• Enabling real-time communication between staff members as well as family to ensure smooth execution and performance.  A simple thing such as letting the team know you just learned it is a particularly special day for the resident, or a change in their mood can go a long way to align care delivery for other members of the team.  Better yet, allowing the family to confidentially and easily communicate with staff will go a long way to making them feel involved (to the extent they wish to be) which can dramatically improve satisfaction scores.  No one wants to share what might be sensitive information about mom or dad in a general email or voice-mail box.  They want to directly communicate with the nurses and doctors they know and trust, even if these individuals are not employed by the organization and move between different facilities and organizations.
  • Dignified care is also based on clear and simplified communication. Residents need dedicated time to voice their needs, and staff must actively understand each resident. Empowering residents with cognitive impairments or limited speech to actively participate in their care plan development utilizing alternative communication methods will also greatly enhance their experience, as well as their outcomes.
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By 2030, the baby boomer generation will all be over 65 years old, adding 73 million potential residents to Senior Living communities. Attracting this population and differentiating your community’s unique attributes to aid in their choosing your community will be crucial.  Furthermore, maximizing residents’ length of residency also requires proactive and strategic measures like holistic health management, offering financial guidance, and focusing on improved satisfaction through personalized care. These strategies not only enhance resident well-being but also foster trust, independence, and a sense of community. As demand for senior living services rises, prioritizing resident satisfaction benefits assisted living facilities through increased occupancy rates and enhanced industry reputation.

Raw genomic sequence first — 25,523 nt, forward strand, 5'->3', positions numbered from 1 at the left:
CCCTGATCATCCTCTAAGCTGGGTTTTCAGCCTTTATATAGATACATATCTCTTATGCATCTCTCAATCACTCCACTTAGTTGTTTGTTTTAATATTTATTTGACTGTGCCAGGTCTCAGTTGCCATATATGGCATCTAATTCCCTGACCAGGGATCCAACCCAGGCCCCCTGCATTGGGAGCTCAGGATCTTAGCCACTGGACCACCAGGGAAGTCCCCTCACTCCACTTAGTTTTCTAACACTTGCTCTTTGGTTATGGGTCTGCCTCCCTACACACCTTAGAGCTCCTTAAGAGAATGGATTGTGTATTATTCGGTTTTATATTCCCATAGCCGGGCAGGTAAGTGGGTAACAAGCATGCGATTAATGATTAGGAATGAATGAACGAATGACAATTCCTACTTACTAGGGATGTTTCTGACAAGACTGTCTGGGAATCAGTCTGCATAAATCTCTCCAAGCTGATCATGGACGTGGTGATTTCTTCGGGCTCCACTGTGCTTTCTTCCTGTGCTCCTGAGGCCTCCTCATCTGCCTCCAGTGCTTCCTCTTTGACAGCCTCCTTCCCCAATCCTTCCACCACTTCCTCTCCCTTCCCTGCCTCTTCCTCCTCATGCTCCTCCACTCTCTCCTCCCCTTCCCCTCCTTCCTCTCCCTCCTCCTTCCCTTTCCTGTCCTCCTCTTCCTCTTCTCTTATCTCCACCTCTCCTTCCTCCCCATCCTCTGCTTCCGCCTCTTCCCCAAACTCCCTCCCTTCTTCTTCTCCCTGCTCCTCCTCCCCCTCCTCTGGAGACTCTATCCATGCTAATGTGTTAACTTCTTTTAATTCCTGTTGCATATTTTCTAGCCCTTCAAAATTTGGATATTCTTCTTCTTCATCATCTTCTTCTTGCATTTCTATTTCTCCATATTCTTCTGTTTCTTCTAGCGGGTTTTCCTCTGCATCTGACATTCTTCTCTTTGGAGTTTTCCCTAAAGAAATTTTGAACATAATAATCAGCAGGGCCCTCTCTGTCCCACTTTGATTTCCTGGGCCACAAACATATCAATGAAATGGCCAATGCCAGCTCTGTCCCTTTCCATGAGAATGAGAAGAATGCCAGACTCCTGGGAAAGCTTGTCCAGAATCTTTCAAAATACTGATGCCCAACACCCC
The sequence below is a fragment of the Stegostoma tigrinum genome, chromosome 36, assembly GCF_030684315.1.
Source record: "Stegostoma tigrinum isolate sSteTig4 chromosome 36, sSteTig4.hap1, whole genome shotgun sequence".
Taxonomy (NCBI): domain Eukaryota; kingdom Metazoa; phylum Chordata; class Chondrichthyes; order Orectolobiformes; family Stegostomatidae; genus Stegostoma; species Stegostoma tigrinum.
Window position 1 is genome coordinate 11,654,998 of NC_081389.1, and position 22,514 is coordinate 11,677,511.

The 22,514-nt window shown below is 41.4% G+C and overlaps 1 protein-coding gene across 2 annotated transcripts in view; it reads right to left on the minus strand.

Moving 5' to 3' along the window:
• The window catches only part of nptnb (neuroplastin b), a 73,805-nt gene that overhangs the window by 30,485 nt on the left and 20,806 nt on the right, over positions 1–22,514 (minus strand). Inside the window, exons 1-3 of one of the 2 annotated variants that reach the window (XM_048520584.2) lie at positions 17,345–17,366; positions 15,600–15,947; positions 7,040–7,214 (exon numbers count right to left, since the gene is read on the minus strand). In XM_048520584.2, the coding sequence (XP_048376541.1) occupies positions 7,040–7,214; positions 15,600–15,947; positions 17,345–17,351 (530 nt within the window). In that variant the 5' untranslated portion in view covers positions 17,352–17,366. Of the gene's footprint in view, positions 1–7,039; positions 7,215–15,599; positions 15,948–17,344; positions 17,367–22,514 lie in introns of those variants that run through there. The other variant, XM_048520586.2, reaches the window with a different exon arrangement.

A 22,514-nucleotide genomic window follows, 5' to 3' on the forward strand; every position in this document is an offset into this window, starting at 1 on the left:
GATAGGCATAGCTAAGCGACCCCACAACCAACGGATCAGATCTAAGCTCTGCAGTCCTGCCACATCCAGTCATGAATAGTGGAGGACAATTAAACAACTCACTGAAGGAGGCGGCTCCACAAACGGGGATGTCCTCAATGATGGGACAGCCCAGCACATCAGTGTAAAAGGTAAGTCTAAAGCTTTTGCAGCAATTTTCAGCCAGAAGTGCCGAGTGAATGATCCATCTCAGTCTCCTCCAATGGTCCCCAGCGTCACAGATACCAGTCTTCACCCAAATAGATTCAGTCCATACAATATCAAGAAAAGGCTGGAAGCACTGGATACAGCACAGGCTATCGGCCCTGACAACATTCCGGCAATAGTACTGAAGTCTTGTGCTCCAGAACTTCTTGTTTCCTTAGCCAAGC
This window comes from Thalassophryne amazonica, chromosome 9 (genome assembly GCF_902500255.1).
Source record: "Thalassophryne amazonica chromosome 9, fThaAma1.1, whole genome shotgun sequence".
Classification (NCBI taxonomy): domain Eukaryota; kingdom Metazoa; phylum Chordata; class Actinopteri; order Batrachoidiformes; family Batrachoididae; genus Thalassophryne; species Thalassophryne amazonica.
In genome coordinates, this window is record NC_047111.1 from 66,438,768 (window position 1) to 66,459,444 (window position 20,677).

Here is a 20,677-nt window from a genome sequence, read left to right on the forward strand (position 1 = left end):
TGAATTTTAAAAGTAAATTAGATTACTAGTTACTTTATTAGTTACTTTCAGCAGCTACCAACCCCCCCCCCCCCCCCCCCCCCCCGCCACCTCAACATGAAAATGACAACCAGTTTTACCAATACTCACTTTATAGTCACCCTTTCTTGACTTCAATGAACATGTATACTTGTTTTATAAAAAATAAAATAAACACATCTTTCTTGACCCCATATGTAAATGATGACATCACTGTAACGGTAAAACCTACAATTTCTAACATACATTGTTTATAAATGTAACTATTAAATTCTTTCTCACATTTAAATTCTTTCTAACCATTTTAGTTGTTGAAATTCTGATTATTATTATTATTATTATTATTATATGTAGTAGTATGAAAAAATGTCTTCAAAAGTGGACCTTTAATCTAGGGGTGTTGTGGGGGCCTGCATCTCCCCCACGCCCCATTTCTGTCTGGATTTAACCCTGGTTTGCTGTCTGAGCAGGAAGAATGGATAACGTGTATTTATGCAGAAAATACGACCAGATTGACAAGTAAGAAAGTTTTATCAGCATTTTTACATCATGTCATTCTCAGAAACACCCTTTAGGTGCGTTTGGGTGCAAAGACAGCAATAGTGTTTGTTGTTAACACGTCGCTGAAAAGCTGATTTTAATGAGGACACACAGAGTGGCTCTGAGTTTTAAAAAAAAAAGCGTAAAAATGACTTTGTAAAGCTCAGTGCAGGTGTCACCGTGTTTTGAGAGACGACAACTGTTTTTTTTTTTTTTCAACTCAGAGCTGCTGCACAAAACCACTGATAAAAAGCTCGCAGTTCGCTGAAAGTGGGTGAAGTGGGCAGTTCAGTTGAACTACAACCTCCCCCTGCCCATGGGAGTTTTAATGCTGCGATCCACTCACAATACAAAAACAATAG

Communication technology specifically designed to serve the unique needs of post-acute care and senior living can play a vital role in all of these initiatives. Consider using platforms like Hucu to bridge the gaps in communication between each resident’s unique care team of staff, physicians, pharmacists, etc., as well as the residents and their families themselves.